By Perry Zurn
Shaped within the wake of may well 1968, the Prisons info staff (GIP) used to be an intensive resistance move lively in France within the early 1970's. Theorist Michel Foucault was once seriously concerned. This booklet collects interdisciplinary essays that discover the GIP's assets either for Foucault reviews and for criminal activism at the present time.
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Additional resources for Active Intolerance: Michel Foucault, the Prisons Information Group, and the Future of Abolition
9. Foucault, “Le grand enfermement,” 1173. 10. Michel Foucault, “Power, Moral Values, and the Intellectual,” History of the Present 4 (Spring 1988): 1–2, 11–13. 11. Ibid. In response to his interlocutor, Foucault says, “I think that, at the heart of all this, there’s a misunderstanding about the function of philosophy, of the intellectual, of knowledge in general: and that is that it’s up to them to tell us what is good. Well, no! No, no, no! That’s not their role. They already have far too much of a tendency to play that role as it is.
45 In just five years the tables turned 180 degrees; it is Foucault the activist who is the philosopher, while the ivory-tower-ensconced academics who pride themselves on abstraction in the pursuit of timeless truth are the ones who have lost their way. III The Lesson of Failure The experience of reading Hadot’s work was of obviously great importance in Foucault’s reassessment of philosophy and the reconciliation he effected between philosophy and political activism in his own life. I 32 ● Ladelle McWhorter want to suggest, however, that there was another—perhaps equally— significant experience: political failure.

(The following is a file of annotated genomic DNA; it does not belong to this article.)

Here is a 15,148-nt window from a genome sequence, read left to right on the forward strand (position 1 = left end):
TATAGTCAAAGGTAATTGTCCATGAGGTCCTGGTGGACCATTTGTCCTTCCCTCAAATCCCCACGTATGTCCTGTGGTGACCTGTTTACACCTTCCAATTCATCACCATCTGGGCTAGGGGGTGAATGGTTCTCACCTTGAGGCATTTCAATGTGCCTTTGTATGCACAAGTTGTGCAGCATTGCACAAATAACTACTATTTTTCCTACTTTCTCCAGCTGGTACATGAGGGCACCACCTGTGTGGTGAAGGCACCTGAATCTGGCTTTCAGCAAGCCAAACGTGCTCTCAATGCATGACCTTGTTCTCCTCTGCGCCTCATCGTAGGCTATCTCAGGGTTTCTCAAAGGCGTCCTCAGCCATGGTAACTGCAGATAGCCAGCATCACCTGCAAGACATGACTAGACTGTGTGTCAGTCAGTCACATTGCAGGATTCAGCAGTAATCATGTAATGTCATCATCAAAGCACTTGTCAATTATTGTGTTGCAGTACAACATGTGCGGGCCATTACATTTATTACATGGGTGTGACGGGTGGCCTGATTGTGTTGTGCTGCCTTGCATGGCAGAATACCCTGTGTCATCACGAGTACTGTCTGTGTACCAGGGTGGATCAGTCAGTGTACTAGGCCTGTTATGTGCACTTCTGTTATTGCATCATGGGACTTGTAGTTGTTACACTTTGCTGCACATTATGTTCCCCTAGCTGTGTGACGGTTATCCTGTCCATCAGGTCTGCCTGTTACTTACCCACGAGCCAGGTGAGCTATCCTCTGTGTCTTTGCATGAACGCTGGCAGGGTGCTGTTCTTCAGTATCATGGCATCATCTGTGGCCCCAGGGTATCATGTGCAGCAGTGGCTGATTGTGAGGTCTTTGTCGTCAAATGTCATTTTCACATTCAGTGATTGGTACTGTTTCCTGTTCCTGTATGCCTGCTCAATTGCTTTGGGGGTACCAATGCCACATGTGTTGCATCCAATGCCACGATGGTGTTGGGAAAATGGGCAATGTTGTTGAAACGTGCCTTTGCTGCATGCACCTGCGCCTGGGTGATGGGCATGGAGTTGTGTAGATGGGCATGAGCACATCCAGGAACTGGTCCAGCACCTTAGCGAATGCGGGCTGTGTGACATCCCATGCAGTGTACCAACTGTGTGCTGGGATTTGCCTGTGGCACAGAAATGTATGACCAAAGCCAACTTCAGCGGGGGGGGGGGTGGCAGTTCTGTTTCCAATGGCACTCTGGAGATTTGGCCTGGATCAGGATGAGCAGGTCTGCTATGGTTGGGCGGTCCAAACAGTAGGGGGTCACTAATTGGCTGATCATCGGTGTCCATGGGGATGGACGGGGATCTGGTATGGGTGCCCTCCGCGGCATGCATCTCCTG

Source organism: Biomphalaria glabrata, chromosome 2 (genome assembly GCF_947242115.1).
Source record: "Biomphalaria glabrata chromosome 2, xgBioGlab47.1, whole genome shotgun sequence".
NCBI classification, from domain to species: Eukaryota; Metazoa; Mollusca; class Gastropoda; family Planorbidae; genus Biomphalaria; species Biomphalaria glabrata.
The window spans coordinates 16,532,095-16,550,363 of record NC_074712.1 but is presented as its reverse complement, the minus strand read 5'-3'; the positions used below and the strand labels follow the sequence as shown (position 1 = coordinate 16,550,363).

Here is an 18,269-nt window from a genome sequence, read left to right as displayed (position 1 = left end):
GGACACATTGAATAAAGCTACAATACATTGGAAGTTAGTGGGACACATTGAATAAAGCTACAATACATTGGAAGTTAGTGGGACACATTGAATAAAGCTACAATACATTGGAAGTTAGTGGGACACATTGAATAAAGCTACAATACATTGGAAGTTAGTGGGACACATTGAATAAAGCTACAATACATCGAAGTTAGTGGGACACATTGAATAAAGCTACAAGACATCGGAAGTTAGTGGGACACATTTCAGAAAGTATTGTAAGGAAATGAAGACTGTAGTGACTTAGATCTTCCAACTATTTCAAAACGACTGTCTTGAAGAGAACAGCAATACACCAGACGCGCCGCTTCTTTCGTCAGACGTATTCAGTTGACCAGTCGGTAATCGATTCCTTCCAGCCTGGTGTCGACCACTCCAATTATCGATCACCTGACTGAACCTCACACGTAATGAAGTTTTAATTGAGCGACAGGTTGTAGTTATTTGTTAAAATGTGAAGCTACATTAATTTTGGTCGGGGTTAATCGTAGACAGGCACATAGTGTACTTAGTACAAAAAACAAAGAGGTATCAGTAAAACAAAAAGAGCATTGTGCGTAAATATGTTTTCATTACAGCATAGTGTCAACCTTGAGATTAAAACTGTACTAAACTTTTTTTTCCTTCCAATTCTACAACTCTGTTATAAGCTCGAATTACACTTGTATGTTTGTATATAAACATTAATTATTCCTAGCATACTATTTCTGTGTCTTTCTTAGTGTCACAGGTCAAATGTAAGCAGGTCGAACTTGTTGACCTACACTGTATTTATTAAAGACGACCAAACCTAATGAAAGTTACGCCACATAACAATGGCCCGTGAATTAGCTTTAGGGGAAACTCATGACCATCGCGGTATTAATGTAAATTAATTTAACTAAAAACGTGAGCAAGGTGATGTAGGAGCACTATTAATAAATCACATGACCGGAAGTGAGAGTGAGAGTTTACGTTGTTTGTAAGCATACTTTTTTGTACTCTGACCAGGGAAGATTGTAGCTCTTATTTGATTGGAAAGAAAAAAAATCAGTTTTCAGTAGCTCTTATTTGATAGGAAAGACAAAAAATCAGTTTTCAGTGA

For more on the role of the GIP in Foucault’s life and thought, see Didier Eribon, Michel Foucault (1989; Cambridge: Harvard University Press, 1992), esp. Chap. 16; David Macey, The Lives of Michel Foucault: A Biography (New York: Pantheon, 1993), esp. Chap. 11; and James Miller, The Passion of Michel Foucault (New York: Simon & Schuster, 1993), esp. Chap. 6. 9. Artiè res, “Chronologie,” FGIP-I, 9–14. 10. See Marcelo Hoffman, “Foucault, the Prisoner Support Movement, and Disciplinary Power,” Foucault and Power: The Influence of Political Engagement on Theories of Power (London: Bloomsbury, 2013), 15–46; Richard Wolin, “Foucault and the Maoists: Biopolitics and Engagement,” The Wind from the East: French Intellectuals, the Cultural Revolution, and the Legacy of the 1960s (Princeton: Princeton University Press, 2012), 288–349; and Julian Bourg, “Part One,” From Revolution to Ethics: May 1968 and Contemporary French Thought (Montreal: McGill-Queens University Press, 2007).
Active Intolerance: Michel Foucault, the Prisons Information Group, and the Future of Abolition by Perry Zurn